Also see Aarts 4.1.3.1-2 or Huddleston 4 §8.2.1 as referenced in Grammar Notes (below).

 

 

 

Verbs with Two Objects

Recipient expressed as two forms: indirect object or prepositional phrase (to)

A letter
 

 

Two Forms—Indirect Object or Prepositional Phrase (to)

INDIRECT OBJECT

The indirect object is the recipientthe person or thing that is the receiver, the endpoint of the action. The indirect object takes the form of a proper noun (John, Angela), noun phrase (the man, Mr. Smith, the family) or an accusative pronoun (me, you, him, her, them, us)

PREPOSITIONAL PHRASE

The recipient can also be expressed in a prepositional phrase (to), which carries the same information as the indirect object. However, it is called a verbal complement rather than an indirect object because it functions differently in a clause from a direct object¹                               

 

 

 

¹ an indirect object, which expresses "person affected by action", is more central to the meaning expressed by the subject and predicate of a clause. It takes form as a noun phrase, a word form which can function (occupy, be used as) the subject in a passive construction. He was given a letter.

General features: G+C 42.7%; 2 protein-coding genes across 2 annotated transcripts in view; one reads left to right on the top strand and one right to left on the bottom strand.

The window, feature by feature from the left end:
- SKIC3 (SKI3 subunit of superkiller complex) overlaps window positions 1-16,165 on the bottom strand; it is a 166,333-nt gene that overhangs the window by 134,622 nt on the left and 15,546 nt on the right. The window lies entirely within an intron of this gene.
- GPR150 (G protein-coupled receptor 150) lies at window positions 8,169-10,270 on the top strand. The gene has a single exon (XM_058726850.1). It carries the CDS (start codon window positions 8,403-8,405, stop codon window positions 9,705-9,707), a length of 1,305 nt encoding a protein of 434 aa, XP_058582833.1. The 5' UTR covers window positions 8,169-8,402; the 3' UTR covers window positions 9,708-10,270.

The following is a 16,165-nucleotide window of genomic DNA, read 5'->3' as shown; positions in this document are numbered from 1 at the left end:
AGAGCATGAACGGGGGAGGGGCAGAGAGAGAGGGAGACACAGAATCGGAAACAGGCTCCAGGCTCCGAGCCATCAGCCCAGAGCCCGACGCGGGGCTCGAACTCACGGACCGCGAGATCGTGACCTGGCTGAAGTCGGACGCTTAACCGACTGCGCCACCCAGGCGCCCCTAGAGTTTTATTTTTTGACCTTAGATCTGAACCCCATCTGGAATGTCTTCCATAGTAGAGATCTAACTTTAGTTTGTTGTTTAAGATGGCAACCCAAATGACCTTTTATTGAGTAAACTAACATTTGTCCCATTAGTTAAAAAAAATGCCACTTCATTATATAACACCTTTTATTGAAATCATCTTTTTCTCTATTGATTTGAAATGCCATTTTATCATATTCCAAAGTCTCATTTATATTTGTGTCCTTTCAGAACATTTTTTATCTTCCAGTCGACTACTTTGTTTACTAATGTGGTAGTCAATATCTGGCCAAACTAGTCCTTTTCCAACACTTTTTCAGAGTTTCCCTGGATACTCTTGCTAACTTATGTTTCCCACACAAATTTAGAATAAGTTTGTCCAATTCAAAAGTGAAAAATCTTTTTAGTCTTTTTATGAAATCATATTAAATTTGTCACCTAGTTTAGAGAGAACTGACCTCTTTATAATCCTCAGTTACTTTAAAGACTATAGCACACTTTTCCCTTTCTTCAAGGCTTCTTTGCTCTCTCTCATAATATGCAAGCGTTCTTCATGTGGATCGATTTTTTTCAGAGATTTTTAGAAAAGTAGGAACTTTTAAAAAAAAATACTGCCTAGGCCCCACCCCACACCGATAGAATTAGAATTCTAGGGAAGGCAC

In contrast, a prepositional phrase expresses several meanings that an indirect object cannot: timing, location, manner, possession, frequency, degree and more. It takes form as a preposition + other structures, which cannot occupy the subject position in a passive construction *To him was given a letter. (See Properties of Prepositions )

Passives: either the direct or indirect object could function as the subject of the passive sentence.  (Swan 6.10)

(Aarts 4.1.3.2, 4.2) (Huddleston 4 §8.2)

 

 

List of Verbs with Two Forms—Indirect Object or Prepositional Phrase (to)

award   They awarded him a prize. / They awarded a prize to him.

bring   They brought him a pie. / They brought a pie to him.

deny   They denied him a place. / They denied a place to him.

feed   They fed him a pie. / They fed a pie to him.

give   They gave him a prize. / They gave a prize to him.

hand   They handed him a prize. / They handed a prize to him.

kick   They kicked him the ball. / They kicked the ball to him.

leave¹   My father left me his house. / My father left his house to me.

lend   They lent him some money. / They lent some money to him.

offer   They offered him a job. / They offered a job to him.

owe   They owed him some money. / They owed some money to him.

pass   They passed him the ball. / They passed the ball to him.

post   She posted him a note. / She posted a note to him.

promise   They promised him a job / They promised a job to him.

read   They read him a paragraph. / They read a paragraph to him.

roll   He rolled us the ball. / He rolled the ball to us.

sell   They sold him a car. / They sold a car to him.

send   They sent him a message. / They sent a message to him.

serve   They served him a meal. / They served a meal to him.

show   They showed him a picture. / They showed a picture to him.

sing   He sand me a song. / He sang a song to me.

take   They took him his phone. / They took his phone to him.